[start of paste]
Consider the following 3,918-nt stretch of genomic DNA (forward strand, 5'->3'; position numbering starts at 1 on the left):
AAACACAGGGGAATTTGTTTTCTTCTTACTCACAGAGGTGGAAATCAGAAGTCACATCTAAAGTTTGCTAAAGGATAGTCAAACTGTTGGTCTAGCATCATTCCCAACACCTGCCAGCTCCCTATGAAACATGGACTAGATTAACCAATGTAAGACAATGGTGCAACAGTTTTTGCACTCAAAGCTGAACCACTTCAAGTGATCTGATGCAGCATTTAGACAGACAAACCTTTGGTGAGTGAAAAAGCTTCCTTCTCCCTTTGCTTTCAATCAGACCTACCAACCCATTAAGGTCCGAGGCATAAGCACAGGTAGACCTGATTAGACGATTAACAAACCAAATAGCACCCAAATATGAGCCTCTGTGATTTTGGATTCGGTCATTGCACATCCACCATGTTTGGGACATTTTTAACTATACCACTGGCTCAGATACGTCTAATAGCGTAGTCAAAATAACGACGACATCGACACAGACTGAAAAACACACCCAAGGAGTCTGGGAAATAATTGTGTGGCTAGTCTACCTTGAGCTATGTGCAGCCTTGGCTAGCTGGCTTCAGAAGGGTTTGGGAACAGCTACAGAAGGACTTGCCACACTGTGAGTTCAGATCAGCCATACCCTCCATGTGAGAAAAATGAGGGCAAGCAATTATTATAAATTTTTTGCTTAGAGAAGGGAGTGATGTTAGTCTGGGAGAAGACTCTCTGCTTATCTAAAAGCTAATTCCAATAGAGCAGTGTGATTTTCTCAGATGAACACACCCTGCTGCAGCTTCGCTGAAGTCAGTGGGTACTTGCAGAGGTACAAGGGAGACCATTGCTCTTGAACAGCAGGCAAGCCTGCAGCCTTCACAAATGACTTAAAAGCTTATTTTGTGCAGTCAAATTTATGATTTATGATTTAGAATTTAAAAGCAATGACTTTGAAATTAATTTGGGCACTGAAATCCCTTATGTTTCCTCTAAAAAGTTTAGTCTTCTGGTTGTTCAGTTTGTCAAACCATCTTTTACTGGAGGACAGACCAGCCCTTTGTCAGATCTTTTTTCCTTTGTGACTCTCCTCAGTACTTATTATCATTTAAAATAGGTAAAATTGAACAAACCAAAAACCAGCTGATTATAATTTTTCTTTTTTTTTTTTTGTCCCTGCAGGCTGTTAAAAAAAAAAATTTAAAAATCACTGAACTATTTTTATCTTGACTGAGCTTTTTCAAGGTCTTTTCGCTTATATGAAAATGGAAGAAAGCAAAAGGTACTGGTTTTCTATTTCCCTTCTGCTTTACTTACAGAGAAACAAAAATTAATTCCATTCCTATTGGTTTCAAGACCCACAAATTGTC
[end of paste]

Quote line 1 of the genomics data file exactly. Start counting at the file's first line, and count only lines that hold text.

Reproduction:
Consider the following 3,918-nt stretch of genomic DNA (forward strand, 5'->3'; position numbering starts at 1 on the left):